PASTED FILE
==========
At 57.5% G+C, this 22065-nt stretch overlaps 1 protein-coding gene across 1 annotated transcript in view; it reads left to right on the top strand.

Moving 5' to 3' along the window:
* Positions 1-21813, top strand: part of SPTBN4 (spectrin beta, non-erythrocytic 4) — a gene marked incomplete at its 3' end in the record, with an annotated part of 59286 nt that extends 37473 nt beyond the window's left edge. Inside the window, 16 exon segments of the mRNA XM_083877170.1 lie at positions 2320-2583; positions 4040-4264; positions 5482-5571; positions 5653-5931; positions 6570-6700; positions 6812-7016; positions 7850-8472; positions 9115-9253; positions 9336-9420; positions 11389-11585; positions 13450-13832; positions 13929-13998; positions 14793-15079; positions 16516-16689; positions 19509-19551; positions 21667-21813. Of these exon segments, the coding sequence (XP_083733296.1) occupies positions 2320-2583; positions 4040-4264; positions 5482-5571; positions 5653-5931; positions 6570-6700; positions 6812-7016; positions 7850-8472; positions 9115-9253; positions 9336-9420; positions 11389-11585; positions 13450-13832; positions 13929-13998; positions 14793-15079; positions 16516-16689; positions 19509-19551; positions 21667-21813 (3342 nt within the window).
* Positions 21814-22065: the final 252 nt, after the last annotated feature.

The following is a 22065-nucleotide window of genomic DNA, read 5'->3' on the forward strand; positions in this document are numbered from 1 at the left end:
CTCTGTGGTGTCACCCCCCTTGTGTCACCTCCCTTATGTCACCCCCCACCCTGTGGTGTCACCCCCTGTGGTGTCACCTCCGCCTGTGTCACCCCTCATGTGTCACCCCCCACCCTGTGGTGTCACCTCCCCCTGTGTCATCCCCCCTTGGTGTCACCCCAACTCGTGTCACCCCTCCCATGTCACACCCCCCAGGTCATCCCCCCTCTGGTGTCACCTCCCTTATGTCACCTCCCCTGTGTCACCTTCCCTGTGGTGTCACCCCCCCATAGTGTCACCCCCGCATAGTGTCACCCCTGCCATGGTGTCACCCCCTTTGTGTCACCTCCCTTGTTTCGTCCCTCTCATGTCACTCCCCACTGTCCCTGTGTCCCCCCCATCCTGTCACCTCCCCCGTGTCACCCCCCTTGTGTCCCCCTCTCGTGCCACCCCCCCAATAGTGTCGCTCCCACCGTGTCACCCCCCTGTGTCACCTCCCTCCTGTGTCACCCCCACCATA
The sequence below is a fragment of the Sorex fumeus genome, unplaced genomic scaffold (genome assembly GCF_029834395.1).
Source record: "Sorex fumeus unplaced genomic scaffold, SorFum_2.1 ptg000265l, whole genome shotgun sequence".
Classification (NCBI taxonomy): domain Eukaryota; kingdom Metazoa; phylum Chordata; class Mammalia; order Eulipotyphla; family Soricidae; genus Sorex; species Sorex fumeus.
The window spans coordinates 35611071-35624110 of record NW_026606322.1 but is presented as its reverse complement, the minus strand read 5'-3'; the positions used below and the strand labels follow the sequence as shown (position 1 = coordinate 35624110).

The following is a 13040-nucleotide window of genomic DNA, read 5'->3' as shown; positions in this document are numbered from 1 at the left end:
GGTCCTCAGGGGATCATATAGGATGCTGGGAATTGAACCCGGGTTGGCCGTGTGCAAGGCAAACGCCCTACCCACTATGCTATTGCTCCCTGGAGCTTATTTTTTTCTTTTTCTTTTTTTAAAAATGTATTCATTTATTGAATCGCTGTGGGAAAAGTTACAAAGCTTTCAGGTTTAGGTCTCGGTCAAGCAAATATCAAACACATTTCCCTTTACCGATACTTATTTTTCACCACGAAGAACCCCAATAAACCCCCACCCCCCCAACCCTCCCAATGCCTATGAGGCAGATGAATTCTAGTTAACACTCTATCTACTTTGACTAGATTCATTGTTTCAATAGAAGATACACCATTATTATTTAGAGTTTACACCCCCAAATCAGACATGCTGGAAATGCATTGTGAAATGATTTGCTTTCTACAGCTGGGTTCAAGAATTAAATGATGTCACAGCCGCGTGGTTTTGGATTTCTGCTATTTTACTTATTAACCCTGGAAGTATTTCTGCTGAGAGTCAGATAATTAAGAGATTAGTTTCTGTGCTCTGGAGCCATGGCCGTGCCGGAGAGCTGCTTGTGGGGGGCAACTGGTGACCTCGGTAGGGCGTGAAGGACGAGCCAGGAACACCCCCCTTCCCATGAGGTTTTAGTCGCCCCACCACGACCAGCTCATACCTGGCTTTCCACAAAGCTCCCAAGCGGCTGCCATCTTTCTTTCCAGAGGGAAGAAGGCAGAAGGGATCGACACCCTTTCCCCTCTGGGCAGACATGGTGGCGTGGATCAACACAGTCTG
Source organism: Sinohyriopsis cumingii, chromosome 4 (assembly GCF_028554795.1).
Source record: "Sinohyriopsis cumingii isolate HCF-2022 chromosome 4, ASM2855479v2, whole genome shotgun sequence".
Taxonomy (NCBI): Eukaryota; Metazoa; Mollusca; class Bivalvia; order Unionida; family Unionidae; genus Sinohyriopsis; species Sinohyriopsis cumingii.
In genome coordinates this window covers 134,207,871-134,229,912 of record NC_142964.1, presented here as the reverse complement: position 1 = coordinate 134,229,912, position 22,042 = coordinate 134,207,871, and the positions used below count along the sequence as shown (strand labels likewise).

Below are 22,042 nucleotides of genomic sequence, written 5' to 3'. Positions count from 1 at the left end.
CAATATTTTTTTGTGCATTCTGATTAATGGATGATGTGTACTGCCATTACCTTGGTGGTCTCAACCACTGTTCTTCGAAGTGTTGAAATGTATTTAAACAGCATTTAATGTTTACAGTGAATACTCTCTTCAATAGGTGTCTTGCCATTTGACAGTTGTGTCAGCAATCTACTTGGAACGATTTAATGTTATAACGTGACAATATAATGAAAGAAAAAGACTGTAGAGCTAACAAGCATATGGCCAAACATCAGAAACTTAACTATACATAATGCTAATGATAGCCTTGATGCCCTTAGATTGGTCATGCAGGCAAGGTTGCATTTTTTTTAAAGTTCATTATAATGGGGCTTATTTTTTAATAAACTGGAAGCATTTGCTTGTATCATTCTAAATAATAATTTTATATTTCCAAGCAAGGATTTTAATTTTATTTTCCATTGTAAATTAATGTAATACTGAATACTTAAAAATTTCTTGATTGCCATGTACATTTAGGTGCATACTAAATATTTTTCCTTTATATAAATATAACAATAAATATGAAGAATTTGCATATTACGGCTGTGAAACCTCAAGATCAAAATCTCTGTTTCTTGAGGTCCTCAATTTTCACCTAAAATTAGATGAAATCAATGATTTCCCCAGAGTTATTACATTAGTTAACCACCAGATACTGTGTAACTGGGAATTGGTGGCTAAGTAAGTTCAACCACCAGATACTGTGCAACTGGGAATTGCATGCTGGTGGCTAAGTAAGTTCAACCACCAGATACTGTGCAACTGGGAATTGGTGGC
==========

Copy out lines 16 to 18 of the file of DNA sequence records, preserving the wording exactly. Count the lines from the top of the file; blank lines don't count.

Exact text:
In genome coordinates this window covers 134,207,871-134,229,912 of record NC_142964.1, presented here as the reverse complement: position 1 = coordinate 134,229,912, position 22,042 = coordinate 134,207,871, and the positions used below count along the sequence as shown (strand labels likewise).

Below are 22,042 nucleotides of genomic sequence, written 5' to 3'. Positions count from 1 at the left end.
CAATATTTTTTTGTGCATTCTGATTAATGGATGATGTGTACTGCCATTACCTTGGTGGTCTCAACCACTGTTCTTCGAAGTGTTGAAATGTATTTAAACAGCATTTAATGTTTACAGTGAATACTCTCTTCAATAGGTGTCTTGCCATTTGACAGTTGTGTCAGCAATCTACTTGGAACGATTTAATGTTATAACGTGACAATATAATGAAAGAAAAAGACTGTAGAGCTAACAAGCATATGGCCAAACATCAGAAACTTAACTATACATAATGCTAATGATAGCCTTGATGCCCTTAGATTGGTCATGCAGGCAAGGTTGCATTTTTTTTAAAGTTCATTATAATGGGGCTTATTTTTTAATAAACTGGAAGCATTTGCTTGTATCATTCTAAATAATAATTTTATATTTCCAAGCAAGGATTTTAATTTTATTTTCCATTGTAAATTAATGTAATACTGAATACTTAAAAATTTCTTGATTGCCATGTACATTTAGGTGCATACTAAATATTTTTCCTTTATATAAATATAACAATAAATATGAAGAATTTGCATATTACGGCTGTGAAACCTCAAGATCAAAATCTCTGTTTCTTGAGGTCCTCAATTTTCACCTAAAATTAGATGAAATCAATGATTTCCCCAGAGTTATTACATTAGTTAACCACCAGATACTGTGTAACTGGGAATTGGTGGCTAAGTAAGTTCAACCACCAGATACTGTGCAACTGGGAATTGCATGCTGGTGGCTAAGTAAGTTCAACCACCAGATACTGTGCAACTGGGAATTGGTGGC